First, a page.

President Robert Mugabe has agreed to step down as president of Zimbabwe after negotiations between his representatives and those representing the military.
The negotiations were held at state House after the military refused to meet with President Mugabe at his “Blue Roof” home in Borrowdale because it was his residence and not for official business. Roman Catholic Priest Father Fidelis Mukonori was one of the mediators.
The other mediators were South African Minister for Defence Nosiviwe Mapisa-Nqakula and the South African State Security Minister Bongani Bongo.
This comes after the Zimbabwe Defence Forces (ZDF) seized power from Mugabe in the early hours of Wednesday. The military kept insisting that this is not a military takeover of government as it is only targeting the criminals around the president who had caused untold suffering to Zimbabweans because of their corruption.
Mugabe agreed to resign after his demands for safe passage for his family were granted by the military.
Earlier reports said that Mugabe had been insisting that the action taken by the military was illegal and that he was still the legitimate head of state. He wanted the Zimbabwe Defence Forces to admit that their conduct was illegal. Mugabe and his advisors are reported to have been insisting that he should finish his term as President
A source who spoke to Reuters earlier said:
It’s a sort of stand-off, a stalemate. They are insisting the president must finish his term.
The generals, on the other hand, would have none of it and wanted former Vice President Emmerson Mnangagwa to be reinstated to his previous positions of Vice President of Zimbabwe and Second Secretary of Zanu-PF.
However, after his family’s safety was guaranteed, President Robert Mugabe agreed to step down to pave way for his ousted aide of more than 40 years Emmerson Mnangagwa.
A smiling President Robert Mugabe was pictured shaking hands with Zimbabwe’s military chief a day after the army seized power, throwing confusion over predictions that the 93-year-old’s nearly four-decade rule had come to an end.
Mugabe unexpectedly drove from his lavish “Blue Roof” Harare compound in Harare, where he had been confined since troops took to the streets, to State House, where official media pictured him meeting military chief Constantino Chiwenga and South African ministers sent to mediate the crisis.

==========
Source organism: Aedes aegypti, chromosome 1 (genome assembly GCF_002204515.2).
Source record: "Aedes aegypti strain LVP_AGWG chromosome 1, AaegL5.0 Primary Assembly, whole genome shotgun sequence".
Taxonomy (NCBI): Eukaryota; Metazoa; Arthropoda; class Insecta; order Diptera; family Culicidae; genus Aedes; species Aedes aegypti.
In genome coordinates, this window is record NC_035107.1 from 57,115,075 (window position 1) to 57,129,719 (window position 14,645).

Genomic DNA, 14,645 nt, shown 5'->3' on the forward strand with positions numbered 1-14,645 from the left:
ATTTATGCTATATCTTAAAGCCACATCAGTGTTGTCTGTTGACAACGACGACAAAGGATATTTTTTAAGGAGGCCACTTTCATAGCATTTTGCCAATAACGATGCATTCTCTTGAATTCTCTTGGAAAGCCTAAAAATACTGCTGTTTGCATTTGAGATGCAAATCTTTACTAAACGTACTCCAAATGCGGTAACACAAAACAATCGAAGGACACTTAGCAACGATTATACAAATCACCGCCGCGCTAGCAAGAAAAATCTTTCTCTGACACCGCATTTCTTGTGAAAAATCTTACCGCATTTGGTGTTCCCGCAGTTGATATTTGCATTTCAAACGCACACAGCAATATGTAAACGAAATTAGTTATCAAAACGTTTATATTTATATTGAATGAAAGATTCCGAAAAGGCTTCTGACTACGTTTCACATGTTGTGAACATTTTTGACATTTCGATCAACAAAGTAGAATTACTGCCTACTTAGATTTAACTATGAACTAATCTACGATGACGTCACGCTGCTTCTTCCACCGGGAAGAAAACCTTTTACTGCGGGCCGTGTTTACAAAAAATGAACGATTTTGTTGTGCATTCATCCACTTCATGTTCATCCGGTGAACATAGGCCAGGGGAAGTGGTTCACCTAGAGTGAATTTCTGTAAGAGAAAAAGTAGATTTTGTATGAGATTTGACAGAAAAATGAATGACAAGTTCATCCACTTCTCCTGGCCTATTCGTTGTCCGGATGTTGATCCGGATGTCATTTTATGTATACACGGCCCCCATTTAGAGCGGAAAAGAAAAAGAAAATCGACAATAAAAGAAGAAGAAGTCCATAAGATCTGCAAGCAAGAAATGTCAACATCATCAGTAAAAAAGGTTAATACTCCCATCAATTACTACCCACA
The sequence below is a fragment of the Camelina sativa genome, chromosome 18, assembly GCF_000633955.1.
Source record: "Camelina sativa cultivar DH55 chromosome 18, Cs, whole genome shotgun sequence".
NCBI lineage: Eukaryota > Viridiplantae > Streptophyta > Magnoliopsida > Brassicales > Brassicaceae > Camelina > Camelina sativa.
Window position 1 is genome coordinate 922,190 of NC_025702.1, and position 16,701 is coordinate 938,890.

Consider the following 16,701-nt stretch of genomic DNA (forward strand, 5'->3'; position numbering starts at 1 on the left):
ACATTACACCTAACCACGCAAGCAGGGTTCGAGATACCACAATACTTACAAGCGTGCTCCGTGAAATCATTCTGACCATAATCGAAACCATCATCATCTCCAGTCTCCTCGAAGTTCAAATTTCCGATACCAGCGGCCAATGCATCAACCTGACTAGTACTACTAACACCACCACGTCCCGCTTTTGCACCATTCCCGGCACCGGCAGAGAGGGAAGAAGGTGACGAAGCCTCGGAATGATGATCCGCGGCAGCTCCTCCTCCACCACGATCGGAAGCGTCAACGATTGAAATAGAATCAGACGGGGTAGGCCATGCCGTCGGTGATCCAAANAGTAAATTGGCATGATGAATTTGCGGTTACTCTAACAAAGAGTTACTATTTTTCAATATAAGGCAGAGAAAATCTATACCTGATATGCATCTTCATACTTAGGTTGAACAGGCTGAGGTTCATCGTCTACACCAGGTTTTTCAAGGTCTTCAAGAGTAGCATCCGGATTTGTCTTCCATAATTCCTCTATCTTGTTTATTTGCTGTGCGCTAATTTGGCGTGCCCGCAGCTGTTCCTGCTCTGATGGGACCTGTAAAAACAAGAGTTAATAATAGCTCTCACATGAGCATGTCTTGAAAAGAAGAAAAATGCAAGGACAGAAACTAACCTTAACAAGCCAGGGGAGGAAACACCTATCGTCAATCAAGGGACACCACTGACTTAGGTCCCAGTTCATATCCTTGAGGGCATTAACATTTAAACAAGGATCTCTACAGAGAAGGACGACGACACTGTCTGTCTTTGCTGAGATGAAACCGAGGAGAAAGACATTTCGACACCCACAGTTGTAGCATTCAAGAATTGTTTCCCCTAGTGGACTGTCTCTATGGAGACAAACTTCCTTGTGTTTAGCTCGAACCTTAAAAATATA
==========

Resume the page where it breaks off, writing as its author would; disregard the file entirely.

The official Herald newspaper carried no reports of the outcome of the meeting, leaving Zimbabwe’s 13 million people in the dark as to what was happening as night fell on Thursday.
Mugabe is insisting he remains Zimbabwe’s only legitimate ruler and is refusing to quit, but pressure was mounting on the former guerrilla to accept offers of a graceful exit, sources said on Thursday.
Earlier, a political source who spoke to senior allies holed up in the compound with Mugabe and his wife Grace said he had no plans to resign voluntarily ahead of elections due next year.
“It’s a sort of stand-off, a stalemate,” the source said. “They are insisting the president must finish his term.”
The army’s takeover signalled the collapse in less than 36 hours of the security, intelligence and patronage networks that sustained Mugabe through 37 years in power and built him into the “Grand Old Man” of African politics.
A priest mediating between Mugabe and the generals, who seized power on Wednesday in what they called a targeted operation against “criminals” in Mugabe’s entourage, has made little headway, a senior political source told Reuters.
Opposition leader Morgan Tsvangirai called for Mugabe’s departure “in the interest of the people”. In a statement read to reporters, Tsvangirai pointedly referred to him as “Mr Robert Mugabe”, not president.
The army may want Mugabe, who has ruled Zimbabwe since independence in 1980, to go quietly and allow a smooth and bloodless transition to Emmerson Mnangagwa, the vice president Mugabe sacked last week triggering the political crisis.
The main goal of the generals is to prevent Mugabe from handing power to his wife Grace, 41 years his junior, who has built a following among the ruling party’s youth wing and appeared on the cusp of power after Mnangagwa was pushed out.